For those not familiar with Two Ways To Live, let me give a brief explanation. It seeks to express the bible’s core storyline in six key truths, represented in six pictures. Like a map, it is not exhaustive; like a map, it begins to provide a good sense of the important features.

Here are the six pictures (images Copyright © Matthias Media 1995):

11. God is the loving ruler of the world.

He made the world.

He made us rulers of the world under him.

Revelation 4:11


22. We all reject the ruler – God – by trying to run life our own way without him.

But we fail to rule ourselves or society or the world.

Romans 3:10-12



33. God won’t let us rebel forever.

God’s punishment for rebellion is death and judgment.

Hebrews 9:27



44. Because of his love, God sent his Son into the world: the man Jesus Christ.

Jesus always lived under God’s rule.

Yet by dying in our place he took our punishment and brought forgiveness.

1 Peter 3:18


55. God raised Jesus to life again as ruler of the world.

Jesus has conquered death, now gives new life, and will return to judge.

1 Peter 1:3



66. The Two Ways to Live:

A. Our way: Reject the ruler—God;  Try to run life our own way

Result: Condemned by God; Facing death and judgment

B. God’s new way: Submit to Jesus as our ruler; Rely on Jesus’ death and resurrection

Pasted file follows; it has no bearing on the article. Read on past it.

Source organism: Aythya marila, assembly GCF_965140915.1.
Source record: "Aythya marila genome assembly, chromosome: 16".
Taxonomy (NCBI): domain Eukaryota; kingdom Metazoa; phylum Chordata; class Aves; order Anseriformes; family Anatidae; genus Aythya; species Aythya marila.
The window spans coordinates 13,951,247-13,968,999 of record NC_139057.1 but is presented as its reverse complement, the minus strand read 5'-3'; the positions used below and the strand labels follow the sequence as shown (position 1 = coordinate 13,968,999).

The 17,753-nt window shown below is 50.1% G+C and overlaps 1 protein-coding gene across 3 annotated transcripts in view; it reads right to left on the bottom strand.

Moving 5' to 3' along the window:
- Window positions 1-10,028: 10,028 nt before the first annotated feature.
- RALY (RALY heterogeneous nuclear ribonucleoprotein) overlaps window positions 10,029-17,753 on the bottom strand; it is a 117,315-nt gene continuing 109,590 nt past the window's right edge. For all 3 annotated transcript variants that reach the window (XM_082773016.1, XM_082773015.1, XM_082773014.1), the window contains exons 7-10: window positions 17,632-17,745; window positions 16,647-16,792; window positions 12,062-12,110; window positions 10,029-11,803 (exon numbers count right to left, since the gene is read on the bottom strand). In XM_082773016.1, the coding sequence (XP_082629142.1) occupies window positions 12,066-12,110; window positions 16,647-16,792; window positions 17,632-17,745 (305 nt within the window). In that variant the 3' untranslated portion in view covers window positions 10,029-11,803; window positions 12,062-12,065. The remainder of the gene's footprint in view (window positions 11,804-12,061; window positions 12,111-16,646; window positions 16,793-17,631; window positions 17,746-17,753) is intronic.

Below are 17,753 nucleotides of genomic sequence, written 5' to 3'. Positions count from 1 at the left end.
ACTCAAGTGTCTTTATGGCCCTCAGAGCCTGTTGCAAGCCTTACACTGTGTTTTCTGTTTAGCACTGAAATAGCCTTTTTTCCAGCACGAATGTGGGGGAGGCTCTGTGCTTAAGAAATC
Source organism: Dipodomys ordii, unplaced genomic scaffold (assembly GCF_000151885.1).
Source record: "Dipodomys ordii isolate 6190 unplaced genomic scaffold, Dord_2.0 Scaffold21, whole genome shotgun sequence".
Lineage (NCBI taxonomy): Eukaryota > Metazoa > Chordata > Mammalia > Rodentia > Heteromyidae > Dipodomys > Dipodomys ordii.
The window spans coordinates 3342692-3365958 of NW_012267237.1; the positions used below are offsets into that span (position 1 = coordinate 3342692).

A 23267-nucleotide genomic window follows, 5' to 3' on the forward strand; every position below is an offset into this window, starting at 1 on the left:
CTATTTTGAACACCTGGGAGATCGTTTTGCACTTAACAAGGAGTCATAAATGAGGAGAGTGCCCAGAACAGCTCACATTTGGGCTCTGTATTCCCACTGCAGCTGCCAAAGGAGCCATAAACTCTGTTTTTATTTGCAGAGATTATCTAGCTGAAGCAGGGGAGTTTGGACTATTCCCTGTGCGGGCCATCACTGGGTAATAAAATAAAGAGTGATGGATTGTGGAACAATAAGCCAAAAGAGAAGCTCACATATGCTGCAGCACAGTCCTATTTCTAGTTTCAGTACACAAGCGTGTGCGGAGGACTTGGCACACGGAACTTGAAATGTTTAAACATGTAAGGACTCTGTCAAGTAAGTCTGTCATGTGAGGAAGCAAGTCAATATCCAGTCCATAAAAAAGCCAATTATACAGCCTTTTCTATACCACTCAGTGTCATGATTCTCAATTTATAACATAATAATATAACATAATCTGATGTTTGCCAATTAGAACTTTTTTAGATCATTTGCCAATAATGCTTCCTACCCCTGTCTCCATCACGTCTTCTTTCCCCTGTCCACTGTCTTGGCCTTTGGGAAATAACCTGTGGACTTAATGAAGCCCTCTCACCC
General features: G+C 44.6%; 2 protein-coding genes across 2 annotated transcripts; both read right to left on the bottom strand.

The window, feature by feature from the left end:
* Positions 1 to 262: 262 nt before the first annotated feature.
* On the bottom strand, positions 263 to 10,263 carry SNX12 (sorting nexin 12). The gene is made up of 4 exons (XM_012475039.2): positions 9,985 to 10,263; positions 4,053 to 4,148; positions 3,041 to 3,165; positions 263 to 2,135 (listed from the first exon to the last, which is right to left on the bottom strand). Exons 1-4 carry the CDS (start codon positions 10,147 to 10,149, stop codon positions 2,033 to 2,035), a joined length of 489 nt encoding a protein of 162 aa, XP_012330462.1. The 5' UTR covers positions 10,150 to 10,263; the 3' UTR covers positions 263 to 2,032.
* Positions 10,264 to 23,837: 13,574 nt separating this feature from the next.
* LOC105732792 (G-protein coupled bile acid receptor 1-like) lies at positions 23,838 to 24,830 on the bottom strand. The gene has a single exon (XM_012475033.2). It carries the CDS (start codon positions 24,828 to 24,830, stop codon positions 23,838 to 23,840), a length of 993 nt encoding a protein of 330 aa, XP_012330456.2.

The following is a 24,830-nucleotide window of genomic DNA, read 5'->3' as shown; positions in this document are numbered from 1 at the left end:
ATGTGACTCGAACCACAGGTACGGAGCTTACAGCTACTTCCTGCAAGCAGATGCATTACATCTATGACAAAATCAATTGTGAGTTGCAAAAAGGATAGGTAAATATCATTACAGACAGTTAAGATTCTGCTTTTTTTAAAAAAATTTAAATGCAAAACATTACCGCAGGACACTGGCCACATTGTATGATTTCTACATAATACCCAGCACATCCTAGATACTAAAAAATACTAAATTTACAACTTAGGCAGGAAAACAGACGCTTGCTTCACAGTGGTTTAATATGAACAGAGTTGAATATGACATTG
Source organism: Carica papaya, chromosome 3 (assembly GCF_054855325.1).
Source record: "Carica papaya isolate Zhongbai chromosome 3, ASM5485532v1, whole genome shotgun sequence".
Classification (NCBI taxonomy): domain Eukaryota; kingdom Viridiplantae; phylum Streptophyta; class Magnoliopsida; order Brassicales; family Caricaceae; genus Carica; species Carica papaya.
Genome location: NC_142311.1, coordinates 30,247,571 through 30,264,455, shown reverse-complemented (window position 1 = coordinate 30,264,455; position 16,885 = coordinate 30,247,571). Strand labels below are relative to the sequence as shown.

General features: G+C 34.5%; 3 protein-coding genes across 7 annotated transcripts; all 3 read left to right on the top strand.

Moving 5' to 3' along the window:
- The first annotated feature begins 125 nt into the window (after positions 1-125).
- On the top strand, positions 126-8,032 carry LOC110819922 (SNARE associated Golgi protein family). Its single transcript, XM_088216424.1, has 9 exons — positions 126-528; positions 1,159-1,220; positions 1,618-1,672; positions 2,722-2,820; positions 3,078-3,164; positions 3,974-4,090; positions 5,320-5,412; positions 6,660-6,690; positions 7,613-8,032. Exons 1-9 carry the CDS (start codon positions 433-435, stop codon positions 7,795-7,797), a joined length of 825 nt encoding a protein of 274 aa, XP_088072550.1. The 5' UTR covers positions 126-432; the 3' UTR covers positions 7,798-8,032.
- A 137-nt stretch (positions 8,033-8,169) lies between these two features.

Result: Forgiven by God; Given eternal life

John 3:36


Let me sound a note of caution at this point. Two Ways To Live is a helpful framework to use but, as I stressed in the post about the Christian academic’s full body workout, the level of sophistication with which we understand the Christian faith should keep pace with the level of sophistication with which we engage with our academic disciplines. Our need is not to move on from the truths sketched in Two Ways to Live, but to deepen our knowledge of them, teasing out their implications for all aspects of the Christian worldview.
Two Pratt, Every Thought Captiveresources I can recommend for going deeper in this way are Richard Pratt’s Every Thought Captive: A Study Manual for the Defense of the Christian Faith, and John Frame’s lecture course on “Christian Apologetics”, available on iTunesU. Both of these resources contribute to showing how the map of biblical truths richly shapes a Christian understanding of the whole of life. To take just one example, in relation to box 1 of Two Ways to Live Frame shows how the Christian understanding of God as being both personal (not an impersonal force or ‘first mover’) and absolute (not part of the universe he created) has far-reaching consequences for an understanding of ethics, the world and human life.